The explosive impact of computers and information technology on our everyday lives has generated a need to design and develop new computer software systems and to incorporate new technologies into a rapidly growing range of applications.
The tasks performed by workers known as computer software engineers evolve quickly, reflecting new areas of specialization or changes in technology, as well as the preferences and practices of employers. Computer software engineers apply the principles and techniques of computer science, engineering, and mathematical analysis to the design, development, testing, and evaluation of the software and systems that enable computers to perform their many applications.
Software engineers working in applications or systems development analyze users' needs and design, construct, test, and maintain computer applications software or systems. Software engineers can be involved in the design and development of many types of software, including software for operating systems and network distribution, and compilers, which convert programs for execution on a computer. In programming, or coding, software engineers instruct a computer, line by line, how to perform a function. They also solve technical problems that arise.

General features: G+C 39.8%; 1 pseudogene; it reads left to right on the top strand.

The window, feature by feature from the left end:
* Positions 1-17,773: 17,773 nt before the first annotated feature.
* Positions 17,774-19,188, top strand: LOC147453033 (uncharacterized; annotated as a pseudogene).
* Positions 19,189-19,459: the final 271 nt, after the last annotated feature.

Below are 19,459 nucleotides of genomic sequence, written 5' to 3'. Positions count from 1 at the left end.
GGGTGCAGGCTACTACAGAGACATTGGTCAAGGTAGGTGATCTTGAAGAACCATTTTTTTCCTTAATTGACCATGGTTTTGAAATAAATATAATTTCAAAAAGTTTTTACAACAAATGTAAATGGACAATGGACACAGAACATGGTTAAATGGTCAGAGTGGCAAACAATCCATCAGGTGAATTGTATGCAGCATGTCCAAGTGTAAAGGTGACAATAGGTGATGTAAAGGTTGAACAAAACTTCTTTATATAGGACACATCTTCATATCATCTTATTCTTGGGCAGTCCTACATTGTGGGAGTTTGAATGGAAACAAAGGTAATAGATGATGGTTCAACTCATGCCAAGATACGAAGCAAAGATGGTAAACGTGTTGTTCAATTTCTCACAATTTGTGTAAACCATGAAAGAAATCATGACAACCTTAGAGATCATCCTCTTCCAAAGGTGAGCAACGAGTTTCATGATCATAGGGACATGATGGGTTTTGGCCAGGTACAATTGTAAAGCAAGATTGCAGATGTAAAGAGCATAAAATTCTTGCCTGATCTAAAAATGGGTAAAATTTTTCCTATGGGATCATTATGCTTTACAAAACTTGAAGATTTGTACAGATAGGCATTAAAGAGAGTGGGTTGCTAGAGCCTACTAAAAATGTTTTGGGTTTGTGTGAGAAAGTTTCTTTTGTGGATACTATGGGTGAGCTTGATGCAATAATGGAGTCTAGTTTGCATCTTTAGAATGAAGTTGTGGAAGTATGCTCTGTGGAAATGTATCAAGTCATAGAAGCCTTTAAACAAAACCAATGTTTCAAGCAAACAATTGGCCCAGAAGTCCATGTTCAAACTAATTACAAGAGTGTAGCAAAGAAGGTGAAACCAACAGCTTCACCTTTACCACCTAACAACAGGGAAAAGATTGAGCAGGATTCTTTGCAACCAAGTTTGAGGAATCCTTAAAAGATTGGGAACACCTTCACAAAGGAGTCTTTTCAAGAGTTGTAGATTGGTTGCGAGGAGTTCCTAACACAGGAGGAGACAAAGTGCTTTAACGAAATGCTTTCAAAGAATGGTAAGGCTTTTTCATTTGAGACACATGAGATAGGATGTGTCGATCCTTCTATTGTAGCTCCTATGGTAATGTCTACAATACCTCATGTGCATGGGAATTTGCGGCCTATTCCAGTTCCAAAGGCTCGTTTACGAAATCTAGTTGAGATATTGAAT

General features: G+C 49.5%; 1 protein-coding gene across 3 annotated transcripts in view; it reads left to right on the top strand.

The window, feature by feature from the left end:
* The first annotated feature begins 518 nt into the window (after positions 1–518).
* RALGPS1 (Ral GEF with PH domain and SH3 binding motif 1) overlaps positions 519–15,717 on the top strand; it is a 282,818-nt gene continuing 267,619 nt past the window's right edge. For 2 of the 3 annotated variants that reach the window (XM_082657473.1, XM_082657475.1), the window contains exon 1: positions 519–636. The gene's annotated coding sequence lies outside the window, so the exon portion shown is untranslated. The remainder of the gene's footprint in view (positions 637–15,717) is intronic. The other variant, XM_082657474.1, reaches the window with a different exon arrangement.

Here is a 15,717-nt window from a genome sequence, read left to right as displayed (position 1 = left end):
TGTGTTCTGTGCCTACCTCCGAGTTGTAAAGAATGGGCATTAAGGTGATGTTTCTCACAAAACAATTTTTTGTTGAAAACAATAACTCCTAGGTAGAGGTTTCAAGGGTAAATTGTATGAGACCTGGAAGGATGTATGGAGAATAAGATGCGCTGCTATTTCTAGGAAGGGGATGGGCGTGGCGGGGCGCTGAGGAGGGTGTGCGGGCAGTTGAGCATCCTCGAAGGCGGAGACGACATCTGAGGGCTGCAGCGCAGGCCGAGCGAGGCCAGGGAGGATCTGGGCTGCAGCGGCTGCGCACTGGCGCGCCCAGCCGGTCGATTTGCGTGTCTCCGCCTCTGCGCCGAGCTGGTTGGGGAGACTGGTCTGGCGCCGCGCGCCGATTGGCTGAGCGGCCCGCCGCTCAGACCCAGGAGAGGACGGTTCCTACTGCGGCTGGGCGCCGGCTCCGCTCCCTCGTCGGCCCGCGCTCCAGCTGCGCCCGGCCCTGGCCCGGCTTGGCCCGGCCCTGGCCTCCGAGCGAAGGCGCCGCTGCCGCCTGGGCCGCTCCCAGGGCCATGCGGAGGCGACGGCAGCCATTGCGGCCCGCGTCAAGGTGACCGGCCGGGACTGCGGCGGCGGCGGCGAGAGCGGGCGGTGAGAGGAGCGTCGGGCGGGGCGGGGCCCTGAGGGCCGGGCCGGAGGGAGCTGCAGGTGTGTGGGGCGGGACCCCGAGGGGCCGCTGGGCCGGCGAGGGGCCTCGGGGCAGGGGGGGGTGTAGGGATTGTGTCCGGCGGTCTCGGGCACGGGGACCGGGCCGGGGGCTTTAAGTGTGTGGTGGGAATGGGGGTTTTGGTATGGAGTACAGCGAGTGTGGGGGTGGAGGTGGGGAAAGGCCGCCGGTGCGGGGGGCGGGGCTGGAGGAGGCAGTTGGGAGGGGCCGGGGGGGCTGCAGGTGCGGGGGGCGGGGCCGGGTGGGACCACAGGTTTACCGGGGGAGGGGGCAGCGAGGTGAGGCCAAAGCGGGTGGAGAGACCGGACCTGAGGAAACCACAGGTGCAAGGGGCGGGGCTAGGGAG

Software engineers must possess strong programming skills, but are more concerned with developing algorithms and analyzing and solving programming problems than with actually writing code. More detailed information about Software Engineering is available on the Career Cornerstone Center's Software Engineering site.
Career Guidance Suggestions for Pre-University Students: Pre-University students should take as many math and science courses as possible, both during school and as part of after-school programs. Students aged 5-9 should do additional math, puzzles, and building or design projects. Students aged 9-12 should take extra math, and if inspired, explore pre-algebra and geometry. Students aged 12-18 might consider taking advanced algebra, chemistry, calculus, geometry, trigonometry, physics, building, design, and engineering concept courses.
There are also several lessons and activities, and projects and competitions that can help provide students with an interest in engineering first hand exposure to electrical engineering principals. Students who implement these activities and participate in projects or competitions have a better understanding of engineering and its impact on society. They'll be better able to determine if engineering is the career path for them by sharing their interest with other students, and experiencing hands-on applications of engineering. Summer programs and internships are another great way for students at the pre-university level to explore engineering.